25 Ways a Single Mom can Fight Depression

Jennifer Maggio
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Jennifer Maggio is considered a leading authority on single parents and womens issues. She is an award-winning author and speaker who draws from her own experiences through abuse, homelessness, and teen pregnancy to inspire audiences everywhere. She is founder of The Life of a Single Mom Ministries and writes for dozens of publications. She has been featured with hundreds of media outlets, including The 700 Club, Daystar Television, Moody Radio, Focus on the Family, and many more. For more information, visit thelifeofasinglemom.com.

Single moms, do you sometimes feel like you are one event away from losing it? If one more thing --- just one more – doesn’t go well, it’s going to tip you over the edge! Does the stress of parenting alone often weigh so heavy on your shoulders that you battle depression and perpetual feelings of sadness? You are not alone. The U.S. National Library of Medicine and National Institutes of Health found in research that the prevalence of moderate to severe depression was significantly more pronounced among single mothers by 28.7%.  This concludes that single mothers are more likely to experience poor mental health than partnered mothers, and the primary factors associated with this are the presence of financial hardship, overwhelming stress, and a perceived lack of social support.  (Can you say exhaustion?)

This is probably not surprising news to those single mommas out there reading this, as you are in the trenches of daily parenting and already know the struggles. As a former single mom who once huddled in the middle of my small bathroom floor of my government-issued apartment and contemplated taking my own life, I can relate.  It’s important to recognize that your, while difficult, can be successful. What do you do if you are already battling depression or have been for some time? Or maybe you aren’t fighting depression currently, but you once were, or fear you could be?  Then, this list is for you.

While I’m not a medical professional (and this list is certainly not intended to take the place of medical advice), I’ve been there, done that.  I’ve struggled with depression and came out on the other side. In fact, it’s been more than two decades since I’ve struggled with it, so read on.

  1. Get regular cardio exercise. Yep, we already know that we’re supposed to be doing it. However, many adults find reasons not to.  According to the U.S. Department of Agriculture’s dietary guidelines, Less than 5% of adults participate in 30 minutes of physical activity each day; and only one in three adults receive the recommended amount of physical activity each week.  University of Toronto PhD candidate George Mammen co-authored a review of 25 different research articles, which show that moderate exercise can prevent episodes of depression in the long term. The compilation of research is published in the October issue of the American Journal of Preventive Medicine. How much research do we need to tell us to get off the couch and get moving?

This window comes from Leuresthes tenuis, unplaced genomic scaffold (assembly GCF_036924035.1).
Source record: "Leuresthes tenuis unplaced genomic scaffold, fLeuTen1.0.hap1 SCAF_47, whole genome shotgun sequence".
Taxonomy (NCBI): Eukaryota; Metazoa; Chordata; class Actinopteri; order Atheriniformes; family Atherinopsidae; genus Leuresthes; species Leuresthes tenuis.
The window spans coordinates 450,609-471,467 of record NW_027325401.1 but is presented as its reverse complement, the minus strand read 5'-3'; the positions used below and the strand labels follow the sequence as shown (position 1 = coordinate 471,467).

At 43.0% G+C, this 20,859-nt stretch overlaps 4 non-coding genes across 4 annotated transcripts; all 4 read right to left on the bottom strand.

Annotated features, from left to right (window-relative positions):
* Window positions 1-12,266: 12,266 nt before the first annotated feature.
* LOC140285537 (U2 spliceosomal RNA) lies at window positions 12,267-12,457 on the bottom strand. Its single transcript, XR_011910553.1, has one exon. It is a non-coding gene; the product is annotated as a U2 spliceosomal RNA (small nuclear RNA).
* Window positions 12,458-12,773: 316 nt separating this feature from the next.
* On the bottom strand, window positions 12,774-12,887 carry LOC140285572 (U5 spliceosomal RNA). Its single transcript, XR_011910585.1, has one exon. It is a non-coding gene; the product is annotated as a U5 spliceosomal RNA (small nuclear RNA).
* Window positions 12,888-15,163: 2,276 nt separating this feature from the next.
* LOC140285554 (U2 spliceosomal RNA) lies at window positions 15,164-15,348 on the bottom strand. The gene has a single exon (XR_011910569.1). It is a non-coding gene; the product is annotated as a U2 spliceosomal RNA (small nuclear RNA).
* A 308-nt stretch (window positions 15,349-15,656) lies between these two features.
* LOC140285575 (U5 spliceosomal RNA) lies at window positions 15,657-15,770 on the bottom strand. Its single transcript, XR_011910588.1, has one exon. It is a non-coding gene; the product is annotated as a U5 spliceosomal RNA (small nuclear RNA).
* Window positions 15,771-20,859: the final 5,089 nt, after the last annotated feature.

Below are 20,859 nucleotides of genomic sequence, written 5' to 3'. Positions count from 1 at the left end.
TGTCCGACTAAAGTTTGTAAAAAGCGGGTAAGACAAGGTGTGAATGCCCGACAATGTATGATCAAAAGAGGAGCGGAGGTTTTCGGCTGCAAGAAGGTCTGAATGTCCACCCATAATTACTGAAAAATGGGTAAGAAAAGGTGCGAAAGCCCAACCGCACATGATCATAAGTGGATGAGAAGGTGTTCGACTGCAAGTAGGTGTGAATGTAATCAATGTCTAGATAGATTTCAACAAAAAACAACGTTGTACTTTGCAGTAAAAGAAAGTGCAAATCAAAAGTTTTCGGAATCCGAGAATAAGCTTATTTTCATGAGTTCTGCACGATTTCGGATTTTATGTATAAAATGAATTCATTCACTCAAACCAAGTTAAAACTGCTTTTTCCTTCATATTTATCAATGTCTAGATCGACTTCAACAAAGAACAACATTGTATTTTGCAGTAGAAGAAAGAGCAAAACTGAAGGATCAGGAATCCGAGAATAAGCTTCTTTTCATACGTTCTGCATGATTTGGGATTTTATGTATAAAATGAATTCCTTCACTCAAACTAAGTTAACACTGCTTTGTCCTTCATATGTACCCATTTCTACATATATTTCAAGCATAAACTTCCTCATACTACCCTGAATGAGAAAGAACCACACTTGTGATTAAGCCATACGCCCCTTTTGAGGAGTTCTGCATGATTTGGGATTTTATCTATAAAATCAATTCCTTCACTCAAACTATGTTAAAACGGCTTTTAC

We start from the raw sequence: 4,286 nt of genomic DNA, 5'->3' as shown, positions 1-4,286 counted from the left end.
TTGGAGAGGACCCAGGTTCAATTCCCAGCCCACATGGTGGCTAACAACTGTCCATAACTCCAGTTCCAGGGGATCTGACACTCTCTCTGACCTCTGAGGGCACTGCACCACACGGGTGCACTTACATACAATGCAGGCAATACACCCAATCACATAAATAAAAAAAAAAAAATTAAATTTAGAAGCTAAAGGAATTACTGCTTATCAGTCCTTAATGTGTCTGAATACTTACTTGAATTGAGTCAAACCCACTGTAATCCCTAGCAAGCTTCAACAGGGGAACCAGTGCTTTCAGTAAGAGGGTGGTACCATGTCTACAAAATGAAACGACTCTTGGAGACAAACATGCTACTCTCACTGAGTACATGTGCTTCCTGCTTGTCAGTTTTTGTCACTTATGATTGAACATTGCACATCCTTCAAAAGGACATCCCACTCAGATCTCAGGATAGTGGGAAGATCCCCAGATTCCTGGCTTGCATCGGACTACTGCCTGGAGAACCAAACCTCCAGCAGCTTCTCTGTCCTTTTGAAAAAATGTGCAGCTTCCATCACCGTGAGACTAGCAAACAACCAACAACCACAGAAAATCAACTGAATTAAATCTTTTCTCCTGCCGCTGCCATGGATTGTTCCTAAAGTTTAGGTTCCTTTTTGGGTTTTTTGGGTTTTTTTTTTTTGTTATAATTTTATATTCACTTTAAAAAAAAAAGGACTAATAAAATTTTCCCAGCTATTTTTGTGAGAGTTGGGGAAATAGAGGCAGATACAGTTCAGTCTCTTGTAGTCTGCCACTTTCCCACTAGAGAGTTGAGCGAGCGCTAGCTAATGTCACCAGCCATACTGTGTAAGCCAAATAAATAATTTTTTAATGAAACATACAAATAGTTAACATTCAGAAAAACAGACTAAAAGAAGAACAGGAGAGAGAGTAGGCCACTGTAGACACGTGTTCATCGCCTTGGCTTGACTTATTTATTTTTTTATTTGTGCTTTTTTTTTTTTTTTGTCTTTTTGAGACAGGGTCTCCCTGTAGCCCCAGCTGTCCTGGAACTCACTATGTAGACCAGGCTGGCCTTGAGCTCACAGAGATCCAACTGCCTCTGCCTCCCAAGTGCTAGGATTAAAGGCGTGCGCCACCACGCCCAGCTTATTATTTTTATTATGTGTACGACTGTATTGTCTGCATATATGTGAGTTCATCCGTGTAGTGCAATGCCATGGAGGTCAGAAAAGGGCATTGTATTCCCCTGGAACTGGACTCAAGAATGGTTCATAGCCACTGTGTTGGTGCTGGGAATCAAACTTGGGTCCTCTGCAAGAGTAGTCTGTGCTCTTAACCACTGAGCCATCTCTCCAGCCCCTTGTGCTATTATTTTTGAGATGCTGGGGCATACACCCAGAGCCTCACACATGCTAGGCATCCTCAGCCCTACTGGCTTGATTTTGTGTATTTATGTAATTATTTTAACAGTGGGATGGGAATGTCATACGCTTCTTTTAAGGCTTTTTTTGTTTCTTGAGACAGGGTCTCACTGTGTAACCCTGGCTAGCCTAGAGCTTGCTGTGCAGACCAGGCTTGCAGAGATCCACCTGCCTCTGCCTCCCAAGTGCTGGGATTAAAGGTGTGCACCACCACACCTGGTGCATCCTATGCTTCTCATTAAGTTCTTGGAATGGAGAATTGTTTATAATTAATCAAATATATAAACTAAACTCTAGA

2. Eat healthy, including plenty of vegetables. Again, no earth-shattering information here. Yet, when I’m conversing with single mothers who battle depression, I often ask about their diet and exercise and find that it leaves much to be desired, to say the least.  Not only is eating healthy critical to your physical health, it is closely linked to your mental well-being, so make the commitment to grab some fresh produce for snacking.  (It’s great for the kiddos also!)
  3. Hold honest & transparent conversations removing the veil of perfectionism. I’ve said it early and often. Perfectionism is a bondage. The burden to keep it all together is too much for anyone – man, woman, single, or not.  You can’t hold it together all the time. None of us can. It’s quite therapeutic to hold honest conversations with those around us about our struggles and failures. Don’t keep it to yourself. There’s great freedom in confessing your burdens. Let others carry the load with you!
  4. Attend church regularly.   Hebrews 10:25 encourages us to attend church regularly, as Christians and so does a host of other Scriptures (You can check out a few here). According to the U.K.’s Spectator Health website,  research articles have indicated that regular religious service attendance is associated with a 30 per cent reduction in depression, a five-fold reduction in the likelihood of suicide, and a 30 per cent reduction in mortality, over 16 years of follow-up.
  5. Attend a Bible study.  Not only does regular Bible study attendance enhance your understanding of God’s word, which I’ll get to in a moment, but if gives you a place to be regularly, giving you accountability, fighting isolation, and posing an opportunity to forge new and meaningful friendships with those who have similar views.
  6. Read and meditate on the word of God. God’s word is life. It’s truth. It’s how God speaks. It’s who He is on paper. The Creator of your soul, the One who knows your mind and thoughts, inspired the words on every page.  If you want to battle depression successfully, learn to think the way God thinks. Learn to speak the way He does. Learn the truth about who He says you are through His words.